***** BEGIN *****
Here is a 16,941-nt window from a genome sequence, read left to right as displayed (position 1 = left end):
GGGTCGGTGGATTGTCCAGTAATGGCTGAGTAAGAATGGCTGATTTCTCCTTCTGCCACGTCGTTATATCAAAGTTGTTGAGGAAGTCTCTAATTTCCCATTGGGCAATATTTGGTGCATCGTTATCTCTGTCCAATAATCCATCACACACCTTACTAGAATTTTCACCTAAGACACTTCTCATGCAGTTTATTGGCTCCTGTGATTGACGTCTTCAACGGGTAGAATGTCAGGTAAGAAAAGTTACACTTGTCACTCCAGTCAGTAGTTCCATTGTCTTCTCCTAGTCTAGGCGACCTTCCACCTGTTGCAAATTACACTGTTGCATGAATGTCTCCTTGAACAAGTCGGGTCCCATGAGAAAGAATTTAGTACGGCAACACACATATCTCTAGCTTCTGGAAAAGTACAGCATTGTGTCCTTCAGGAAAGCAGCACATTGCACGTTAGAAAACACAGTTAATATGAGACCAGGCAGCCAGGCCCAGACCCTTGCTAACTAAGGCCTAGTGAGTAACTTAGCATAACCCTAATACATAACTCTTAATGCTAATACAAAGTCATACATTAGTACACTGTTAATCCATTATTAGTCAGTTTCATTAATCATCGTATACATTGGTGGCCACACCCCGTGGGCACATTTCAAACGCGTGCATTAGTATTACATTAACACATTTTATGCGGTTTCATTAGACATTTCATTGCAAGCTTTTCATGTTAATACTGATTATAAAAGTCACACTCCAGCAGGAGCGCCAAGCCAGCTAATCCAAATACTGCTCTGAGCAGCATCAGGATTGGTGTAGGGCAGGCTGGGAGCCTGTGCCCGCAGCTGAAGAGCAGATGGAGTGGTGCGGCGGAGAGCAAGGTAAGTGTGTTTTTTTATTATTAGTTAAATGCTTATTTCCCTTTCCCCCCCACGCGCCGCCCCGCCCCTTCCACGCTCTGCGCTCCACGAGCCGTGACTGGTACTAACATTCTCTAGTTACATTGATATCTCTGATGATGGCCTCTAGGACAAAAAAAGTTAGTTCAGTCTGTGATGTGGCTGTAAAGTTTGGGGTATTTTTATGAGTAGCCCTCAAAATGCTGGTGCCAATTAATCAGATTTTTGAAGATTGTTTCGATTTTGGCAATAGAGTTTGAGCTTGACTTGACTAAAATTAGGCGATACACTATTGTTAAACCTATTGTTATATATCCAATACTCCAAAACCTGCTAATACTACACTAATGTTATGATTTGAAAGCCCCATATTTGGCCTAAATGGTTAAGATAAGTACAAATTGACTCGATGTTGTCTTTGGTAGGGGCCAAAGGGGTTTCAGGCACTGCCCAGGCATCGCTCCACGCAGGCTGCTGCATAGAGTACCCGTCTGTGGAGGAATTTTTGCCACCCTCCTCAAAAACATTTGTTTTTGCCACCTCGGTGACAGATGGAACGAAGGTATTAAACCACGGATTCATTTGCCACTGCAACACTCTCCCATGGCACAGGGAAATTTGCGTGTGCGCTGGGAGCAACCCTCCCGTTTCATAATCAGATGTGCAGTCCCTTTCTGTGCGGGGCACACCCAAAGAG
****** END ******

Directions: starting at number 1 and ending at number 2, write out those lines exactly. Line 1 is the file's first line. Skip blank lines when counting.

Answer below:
Here is a 16,941-nt window from a genome sequence, read left to right as displayed (position 1 = left end):
GGGTCGGTGGATTGTCCAGTAATGGCTGAGTAAGAATGGCTGATTTCTCCTTCTGCCACGTCGTTATATCAAAGTTGTTGAGGAAGTCTCTAATTTCCCATTGGGCAATATTTGGTGCATCGTTATCTCTGTCCAATAATCCATCACACACCTTACTAGAATTTTCACCTAAGACACTTCTCATGCAGTTTATTGGCTCCTGTGATTGACGTCTTCAACGGGTAGAATGTCAGGTAAGAAAAGTTACACTTGTCACTCCAGTCAGTAGTTCCATTGTCTTCTCCTAGTCTAGGCGACCTTCCACCTGTTGCAAATTACACTGTTGCATGAATGTCTCCTTGAACAAGTCGGGTCCCATGAGAAAGAATTTAGTACGGCAACACACATATCTCTAGCTTCTGGAAAAGTACAGCATTGTGTCCTTCAGGAAAGCAGCACATTGCACGTTAGAAAACACAGTTAATATGAGACCAGGCAGCCAGGCCCAGACCCTTGCTAACTAAGGCCTAGTGAGTAACTTAGCATAACCCTAATACATAACTCTTAATGCTAATACAAAGTCATACATTAGTACACTGTTAATCCATTATTAGTCAGTTTCATTAATCATCGTATACATTGGTGGCCACACCCCGTGGGCACATTTCAAACGCGTGCATTAGTATTACATTAACACATTTTATGCGGTTTCATTAGACATTTCATTGCAAGCTTTTCATGTTAATACTGATTATAAAAGTCACACTCCAGCAGGAGCGCCAAGCCAGCTAATCCAAATACTGCTCTGAGCAGCATCAGGATTGGTGTAGGGCAGGCTGGGAGCCTGTGCCCGCAGCTGAAGAGCAGATGGAGTGGTGCGGCGGAGAGCAAGGTAAGTGTGTTTTTTTATTATTAGTTAAATGCTTATTTCCCTTTCCCCCCCACGCGCCGCCCCGCCCCTTCCACGCTCTGCGCTCCACGAGCCGTGACTGGTACTAACATTCTCTAGTTACATTGATATCTCTGATGATGGCCTCTAGGACAAAAAAAGTTAGTTCAGTCTGTGATGTGGCTGTAAAGTTTGGGGTATTTTTATGAGTAGCCCTCAAAATGCTGGTGCCAATTAATCAGATTTTTGAAGATTGTTTCGATTTTGGCAATAGAGTTTGAGCTTGACTTGACTAAAATTAGGCGATACACTATTGTTAAACCTATTGTTATATATCCAATACTCCAAAACCTGCTAATACTACACTAATGTTATGATTTGAAAGCCCCATATTTGGCCTAAATGGTTAAGATAAGTACAAATTGACTCGATGTTGTCTTTGGTAGGGGCCAAAGGGGTTTCAGGCACTGCCCAGGCATCGCTCCACGCAGGCTGCTGCATAGAGTACCCGTCTGTGGAGGAATTTTTGCCACCCTCCTCAAAAACATTTGTTTTTGCCACCTCGGTGACAGATGGAACGAAGGTATTAAACCACGGATTCATTTGCCACTGCAACACTCTCCCATGGCACAGGGAAATTTGCGTGTGCGCTGGGAGCAACCCTCCCGTTTCATAATCAGATGTGCAGTCCCTTTCTGTGCGGGGCACACCCAAAGAG